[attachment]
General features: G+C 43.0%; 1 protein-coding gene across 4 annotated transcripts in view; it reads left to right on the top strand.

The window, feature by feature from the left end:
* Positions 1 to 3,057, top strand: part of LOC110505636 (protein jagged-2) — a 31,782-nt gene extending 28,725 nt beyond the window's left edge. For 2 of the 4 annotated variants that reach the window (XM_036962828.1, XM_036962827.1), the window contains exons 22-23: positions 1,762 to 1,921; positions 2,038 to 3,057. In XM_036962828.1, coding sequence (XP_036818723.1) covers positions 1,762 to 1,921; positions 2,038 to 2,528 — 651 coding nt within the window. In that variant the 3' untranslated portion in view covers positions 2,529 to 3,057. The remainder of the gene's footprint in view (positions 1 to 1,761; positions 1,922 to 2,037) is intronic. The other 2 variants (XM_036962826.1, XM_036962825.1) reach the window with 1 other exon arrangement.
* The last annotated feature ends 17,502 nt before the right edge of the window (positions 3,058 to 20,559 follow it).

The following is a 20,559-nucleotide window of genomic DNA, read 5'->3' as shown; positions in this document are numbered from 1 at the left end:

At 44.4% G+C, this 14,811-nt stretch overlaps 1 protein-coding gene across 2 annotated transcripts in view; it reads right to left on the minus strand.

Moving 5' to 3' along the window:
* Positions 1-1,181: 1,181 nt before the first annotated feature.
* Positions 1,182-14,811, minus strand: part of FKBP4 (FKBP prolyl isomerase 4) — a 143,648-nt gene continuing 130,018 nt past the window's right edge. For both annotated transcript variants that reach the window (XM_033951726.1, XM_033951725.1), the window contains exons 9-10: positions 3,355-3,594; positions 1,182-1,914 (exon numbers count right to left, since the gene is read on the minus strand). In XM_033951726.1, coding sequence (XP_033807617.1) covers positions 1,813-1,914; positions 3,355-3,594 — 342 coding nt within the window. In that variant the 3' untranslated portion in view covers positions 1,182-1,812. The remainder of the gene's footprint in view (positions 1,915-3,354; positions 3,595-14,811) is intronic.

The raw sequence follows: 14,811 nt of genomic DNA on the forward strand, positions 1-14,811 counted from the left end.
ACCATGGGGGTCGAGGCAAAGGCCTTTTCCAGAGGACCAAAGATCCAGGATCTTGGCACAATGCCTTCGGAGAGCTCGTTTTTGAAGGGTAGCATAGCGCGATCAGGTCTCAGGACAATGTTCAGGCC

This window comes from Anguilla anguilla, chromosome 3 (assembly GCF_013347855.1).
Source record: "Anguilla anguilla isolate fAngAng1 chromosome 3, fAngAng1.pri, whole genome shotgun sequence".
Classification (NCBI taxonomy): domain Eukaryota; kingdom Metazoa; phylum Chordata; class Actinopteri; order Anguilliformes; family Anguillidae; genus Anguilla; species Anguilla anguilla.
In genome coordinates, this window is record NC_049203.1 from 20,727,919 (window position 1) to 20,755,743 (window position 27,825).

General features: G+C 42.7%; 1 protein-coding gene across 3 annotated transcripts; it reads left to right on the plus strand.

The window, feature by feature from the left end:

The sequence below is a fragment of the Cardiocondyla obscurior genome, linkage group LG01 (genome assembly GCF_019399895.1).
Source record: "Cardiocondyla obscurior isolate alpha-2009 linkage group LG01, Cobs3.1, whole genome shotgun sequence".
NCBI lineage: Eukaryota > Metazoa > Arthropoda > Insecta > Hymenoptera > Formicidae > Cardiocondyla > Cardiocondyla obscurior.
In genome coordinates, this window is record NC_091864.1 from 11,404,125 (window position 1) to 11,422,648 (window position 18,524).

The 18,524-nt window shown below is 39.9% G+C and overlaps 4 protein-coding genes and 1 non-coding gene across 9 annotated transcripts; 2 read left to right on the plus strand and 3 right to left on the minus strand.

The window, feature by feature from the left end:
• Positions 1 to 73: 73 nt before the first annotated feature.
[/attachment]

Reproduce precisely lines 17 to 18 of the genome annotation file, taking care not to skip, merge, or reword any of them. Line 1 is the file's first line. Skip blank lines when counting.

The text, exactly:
The window, feature by feature from the left end:

The sequence below is a fragment of the Cardiocondyla obscurior genome, linkage group LG01 (genome assembly GCF_019399895.1).